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French philosopher and essayist, b. at Lorient, Brittany, 4 Nov., 1828; d. at Kéroman, near Lorient, 14 July, 1885. His father belonged to the French judiciary and was at the time of his death councilor at the Court of Cassation in Paris. He bequeathed to his son, besides a share in the little ancestral patrimony, Kéroman, an honourable name and an invincible veneration and love for the truth. Ernest Hello was from infancy extremely frail of physique, and this delicacy of health, pursuing him through life, was a great obstacle in his labours and undoubtedly the source of the tinge of melancholy which underlies his writings. From his earliest years Hello manifested unusual power of intellect. At school at Rennes and later at the College Louis-le-Grand, in Paris, whence he graduated at the age of fifteen, he was first in his classes. In accordance with his father's wishes he read law, and was admitted after the most brilliant examinations, but refused to embrace the profession because of a decision of his comrades to the effect that a lawyer might not in conscience defend an unjust cause. Influenced by his admiration for Gratry and Lacordaire, he was attracted to theology and was instructed in this science by Abbé afterwards Bishop Baudry, then a professor at St-Sulpice. The thorough knowledge of principles which Hello thus acquired enabled him later to use his own powers of perception with perfect freedom and orthodoxy. In 1857 he married Zoë Berthier, daughter of an army officer and herself a writer of some ability. In the same year in conjunction with Georges Seigneur, he founded "Le Croisé", a daily paper devoted to the Catholic cause. Among his collaborators were Léon Gautier, Louis Veuillot, Pere Ventura, Dubosq de Pesquidoux, Oscar Haward, and Numa Boudet. The success of the journal was almost immediate, but after two years it was abandoned, owing to some disagreement between the two founders. This was the great disappointment of Hello's life. Thereafter he wrote for the press at large in France, Belgium, and even the United States, "Le Propagateur" of New Orleans receiving some of his contributions.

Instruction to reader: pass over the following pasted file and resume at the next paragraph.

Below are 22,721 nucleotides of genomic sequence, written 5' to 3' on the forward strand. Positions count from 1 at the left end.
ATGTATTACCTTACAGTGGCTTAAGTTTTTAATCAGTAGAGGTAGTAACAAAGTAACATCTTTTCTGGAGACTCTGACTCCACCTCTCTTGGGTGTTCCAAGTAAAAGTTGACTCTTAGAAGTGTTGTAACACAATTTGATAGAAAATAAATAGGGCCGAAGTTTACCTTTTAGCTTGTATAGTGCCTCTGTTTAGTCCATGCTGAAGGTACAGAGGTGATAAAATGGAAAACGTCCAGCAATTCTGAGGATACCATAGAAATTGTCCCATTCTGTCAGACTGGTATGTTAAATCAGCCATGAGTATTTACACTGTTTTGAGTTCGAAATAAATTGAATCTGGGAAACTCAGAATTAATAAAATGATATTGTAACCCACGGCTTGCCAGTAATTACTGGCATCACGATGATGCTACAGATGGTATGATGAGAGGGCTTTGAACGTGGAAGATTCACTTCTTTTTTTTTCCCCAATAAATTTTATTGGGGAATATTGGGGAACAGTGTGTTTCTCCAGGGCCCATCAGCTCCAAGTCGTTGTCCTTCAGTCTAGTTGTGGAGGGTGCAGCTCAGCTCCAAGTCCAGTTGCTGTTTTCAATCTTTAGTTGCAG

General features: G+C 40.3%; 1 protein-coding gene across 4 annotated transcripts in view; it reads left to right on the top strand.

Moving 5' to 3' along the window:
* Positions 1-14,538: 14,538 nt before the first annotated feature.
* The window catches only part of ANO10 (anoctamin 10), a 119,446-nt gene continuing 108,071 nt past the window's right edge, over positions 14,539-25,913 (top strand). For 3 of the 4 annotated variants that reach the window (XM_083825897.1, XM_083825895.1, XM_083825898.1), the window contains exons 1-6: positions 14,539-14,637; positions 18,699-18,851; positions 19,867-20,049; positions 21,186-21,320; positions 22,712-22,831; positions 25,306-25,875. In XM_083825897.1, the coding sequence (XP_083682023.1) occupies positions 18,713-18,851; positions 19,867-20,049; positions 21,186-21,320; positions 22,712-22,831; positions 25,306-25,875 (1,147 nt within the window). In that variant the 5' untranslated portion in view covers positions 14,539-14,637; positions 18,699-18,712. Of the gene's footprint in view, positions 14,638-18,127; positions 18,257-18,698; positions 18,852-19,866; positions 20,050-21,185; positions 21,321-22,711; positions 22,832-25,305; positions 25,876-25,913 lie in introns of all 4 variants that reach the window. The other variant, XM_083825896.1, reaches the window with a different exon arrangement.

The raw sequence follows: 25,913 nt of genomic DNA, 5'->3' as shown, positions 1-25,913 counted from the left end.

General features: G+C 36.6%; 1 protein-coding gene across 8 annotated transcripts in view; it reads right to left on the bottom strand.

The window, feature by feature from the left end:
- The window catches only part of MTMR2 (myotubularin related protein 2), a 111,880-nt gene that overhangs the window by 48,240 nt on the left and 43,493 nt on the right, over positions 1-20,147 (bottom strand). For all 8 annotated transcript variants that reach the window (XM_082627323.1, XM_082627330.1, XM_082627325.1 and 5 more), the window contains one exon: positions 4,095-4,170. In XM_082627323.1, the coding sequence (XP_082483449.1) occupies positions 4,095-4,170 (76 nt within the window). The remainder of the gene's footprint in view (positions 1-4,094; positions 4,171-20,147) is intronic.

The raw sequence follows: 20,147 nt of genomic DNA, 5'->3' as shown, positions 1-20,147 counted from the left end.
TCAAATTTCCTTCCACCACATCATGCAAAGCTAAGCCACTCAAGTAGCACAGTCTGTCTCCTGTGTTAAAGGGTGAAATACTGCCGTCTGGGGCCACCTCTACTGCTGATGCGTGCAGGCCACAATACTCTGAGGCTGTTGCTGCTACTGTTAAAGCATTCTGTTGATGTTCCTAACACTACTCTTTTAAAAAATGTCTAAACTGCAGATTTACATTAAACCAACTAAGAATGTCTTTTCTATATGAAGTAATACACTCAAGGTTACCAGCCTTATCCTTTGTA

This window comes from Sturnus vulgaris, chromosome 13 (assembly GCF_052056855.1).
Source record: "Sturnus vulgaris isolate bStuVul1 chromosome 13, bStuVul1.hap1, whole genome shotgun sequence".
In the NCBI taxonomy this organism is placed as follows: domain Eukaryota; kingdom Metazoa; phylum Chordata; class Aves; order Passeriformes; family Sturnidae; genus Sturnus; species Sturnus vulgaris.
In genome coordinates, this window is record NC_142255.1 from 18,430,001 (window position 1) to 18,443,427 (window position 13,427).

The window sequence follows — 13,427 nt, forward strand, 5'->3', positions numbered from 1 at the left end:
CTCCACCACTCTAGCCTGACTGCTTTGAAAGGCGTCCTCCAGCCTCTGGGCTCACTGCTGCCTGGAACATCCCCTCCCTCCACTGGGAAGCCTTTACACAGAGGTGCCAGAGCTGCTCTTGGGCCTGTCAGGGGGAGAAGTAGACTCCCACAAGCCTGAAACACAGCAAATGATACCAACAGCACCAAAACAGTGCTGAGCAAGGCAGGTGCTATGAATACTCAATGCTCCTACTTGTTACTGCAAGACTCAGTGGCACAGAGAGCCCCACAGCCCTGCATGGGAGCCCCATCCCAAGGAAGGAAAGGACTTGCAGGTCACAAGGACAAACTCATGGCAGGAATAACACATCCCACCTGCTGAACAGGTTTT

Hello's first book, "Renan, l'Allemagne et l'Atheisme" (1858), was a refutation of Renan, who had just published his "Études d'histoire religieuse". The book was received with acclaim and recognized as accomplishing the defeat of the famous apostate, but, yielding to the temper of the times, Frenchmen continued to read Renan and soon forgot Hello. An enlarged edition of this work under the title "Philosophie et atheisme" appeared shortly after the author's death. It is, perhaps, the greatest of his works, exhibiting the full powers of his great mind, his remarkable grasp of basic truths, his perfect control of the instruments of philosophy and his own striking style. Hello made masterly translations of the writings of Bl. Angela of Foligno and of the mystic Ruysbroeck. Besides these his published works are: "L'Homme", "Physionomies des saints ", "Contes extraordinaires", "Paroles de Dieu", "Plateaux de la balance", and "Le Siècle". "L'Homme" is looked upon by his critics as his chief work. It is a collection of essays arranged under the three heads, life, science, art, and united by the Catholic standpoint of their author and their bearing upon the different departments of human activity. Since his death his works have passed through several editions, the seventh edition of "L'Homme" appearing in 1905. Disdaining the spirit of compromise characteristic of his times Hello rejected the method inaugurated by Descartes and generally adopted in the systems of that day, making use, instead, of the principles of theology and philosophy as found in Scripture. His clear perception of fundamental principles joined to his simple, lofty style won for him a small but intelligent and appreciative audience through whom his influence has spread. The "Physionomies des saints " has been translated into English under the title "Studies in Saintship" (London, 1903). Translations of some of the essays in "Plateaux de la balance" appeared some years ago in "The Catholic Review" (St. Louis), but the individuality of his style defies successful translation.


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